Intention insertion: activating an action’s perceptual consequences is sufficient to induce non-willed motor behaviour.
It feels intuitive that our actions are intentional, but there is considerable debate about whether (and how) humans control their motor behavior. Recent ideomotor theories of action argue that action intentions are fundamentally perceptual, that actions are not only controlled by anticipating—imagining—their intended perceptual consequences, but are also initiated when this action effect activation is strong. Here, the authors report a study (plus a replication) that provides direct evidence for this proposal, showing that even nonintended actions are executed when their effects are activated strongly enough. Participants mentally rehearsed a movement sequence and were unexpectedly presented with salient visual cues that were either compatible or incompatible with their currently imagined action. As predicted by ideomotor theories, the combined activation through imagery and perception was sufficient to trigger involuntary actions, even when participants were forewarned and asked to withhold them. Ideomotor cues, therefore, do not only influence preplanned responses but can effectively insert intentions to act, creating behavior de novo, as predicted from ideomotor theories of action control.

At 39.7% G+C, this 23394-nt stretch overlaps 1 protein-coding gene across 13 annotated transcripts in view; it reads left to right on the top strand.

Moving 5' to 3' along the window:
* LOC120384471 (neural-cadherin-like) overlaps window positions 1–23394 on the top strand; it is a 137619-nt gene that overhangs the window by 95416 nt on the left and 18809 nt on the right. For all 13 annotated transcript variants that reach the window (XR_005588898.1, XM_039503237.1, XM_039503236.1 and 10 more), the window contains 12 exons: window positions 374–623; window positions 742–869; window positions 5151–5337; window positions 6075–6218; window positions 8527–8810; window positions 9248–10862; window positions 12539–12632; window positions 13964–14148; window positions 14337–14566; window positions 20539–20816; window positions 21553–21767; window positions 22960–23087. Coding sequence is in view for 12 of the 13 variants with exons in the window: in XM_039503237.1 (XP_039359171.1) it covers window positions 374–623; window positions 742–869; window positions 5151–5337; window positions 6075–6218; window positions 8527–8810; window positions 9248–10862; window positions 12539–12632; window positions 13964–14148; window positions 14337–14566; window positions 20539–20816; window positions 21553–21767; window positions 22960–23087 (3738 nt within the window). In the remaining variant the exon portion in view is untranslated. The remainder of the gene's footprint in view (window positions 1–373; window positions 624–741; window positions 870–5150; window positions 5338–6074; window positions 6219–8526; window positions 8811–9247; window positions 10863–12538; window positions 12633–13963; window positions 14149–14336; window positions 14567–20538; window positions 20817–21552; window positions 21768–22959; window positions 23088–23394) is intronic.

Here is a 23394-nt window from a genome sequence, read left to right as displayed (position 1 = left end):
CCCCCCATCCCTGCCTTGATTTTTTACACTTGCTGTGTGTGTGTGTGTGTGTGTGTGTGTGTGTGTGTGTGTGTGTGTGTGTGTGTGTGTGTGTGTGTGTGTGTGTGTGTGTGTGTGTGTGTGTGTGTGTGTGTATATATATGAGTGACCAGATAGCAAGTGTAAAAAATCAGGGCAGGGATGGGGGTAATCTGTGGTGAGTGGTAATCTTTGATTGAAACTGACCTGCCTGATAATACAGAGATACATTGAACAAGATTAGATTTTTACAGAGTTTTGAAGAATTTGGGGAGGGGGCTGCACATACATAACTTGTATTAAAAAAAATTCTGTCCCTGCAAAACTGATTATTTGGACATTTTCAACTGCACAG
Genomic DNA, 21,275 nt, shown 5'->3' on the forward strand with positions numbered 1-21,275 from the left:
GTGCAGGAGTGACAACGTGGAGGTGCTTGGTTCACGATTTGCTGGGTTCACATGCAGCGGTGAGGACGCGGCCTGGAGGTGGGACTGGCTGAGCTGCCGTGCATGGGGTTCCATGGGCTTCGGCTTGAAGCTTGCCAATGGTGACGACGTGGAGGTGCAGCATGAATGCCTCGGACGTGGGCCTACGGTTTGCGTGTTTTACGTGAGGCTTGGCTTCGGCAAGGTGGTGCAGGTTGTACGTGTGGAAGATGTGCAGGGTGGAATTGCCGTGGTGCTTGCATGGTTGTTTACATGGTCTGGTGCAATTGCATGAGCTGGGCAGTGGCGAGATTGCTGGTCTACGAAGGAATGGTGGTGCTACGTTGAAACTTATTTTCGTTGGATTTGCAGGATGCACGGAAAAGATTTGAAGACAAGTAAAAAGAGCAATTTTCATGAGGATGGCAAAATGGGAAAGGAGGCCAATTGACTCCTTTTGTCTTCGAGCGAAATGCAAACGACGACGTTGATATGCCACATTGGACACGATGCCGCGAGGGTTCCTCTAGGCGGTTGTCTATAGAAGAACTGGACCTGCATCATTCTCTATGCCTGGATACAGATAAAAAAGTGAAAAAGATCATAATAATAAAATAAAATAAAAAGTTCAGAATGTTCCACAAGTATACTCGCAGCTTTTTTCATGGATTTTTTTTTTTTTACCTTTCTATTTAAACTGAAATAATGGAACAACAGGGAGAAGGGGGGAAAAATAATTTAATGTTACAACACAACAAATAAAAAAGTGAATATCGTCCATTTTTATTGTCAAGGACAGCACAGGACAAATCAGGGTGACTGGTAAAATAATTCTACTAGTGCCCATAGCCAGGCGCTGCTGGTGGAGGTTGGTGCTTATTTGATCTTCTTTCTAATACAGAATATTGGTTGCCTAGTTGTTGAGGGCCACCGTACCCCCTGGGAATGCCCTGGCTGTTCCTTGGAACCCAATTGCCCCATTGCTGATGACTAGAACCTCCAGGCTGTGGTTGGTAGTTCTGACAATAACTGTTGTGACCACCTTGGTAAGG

Colton, J., Bach, P., Whalley, B., & Mitchell, C. J. (2018). Intention insertion: activating an action’s perceptual consequences is sufficient to induce non-willed motor behaviour. Journal of Experimental Psychology: General. Publisher -- PDF -- Data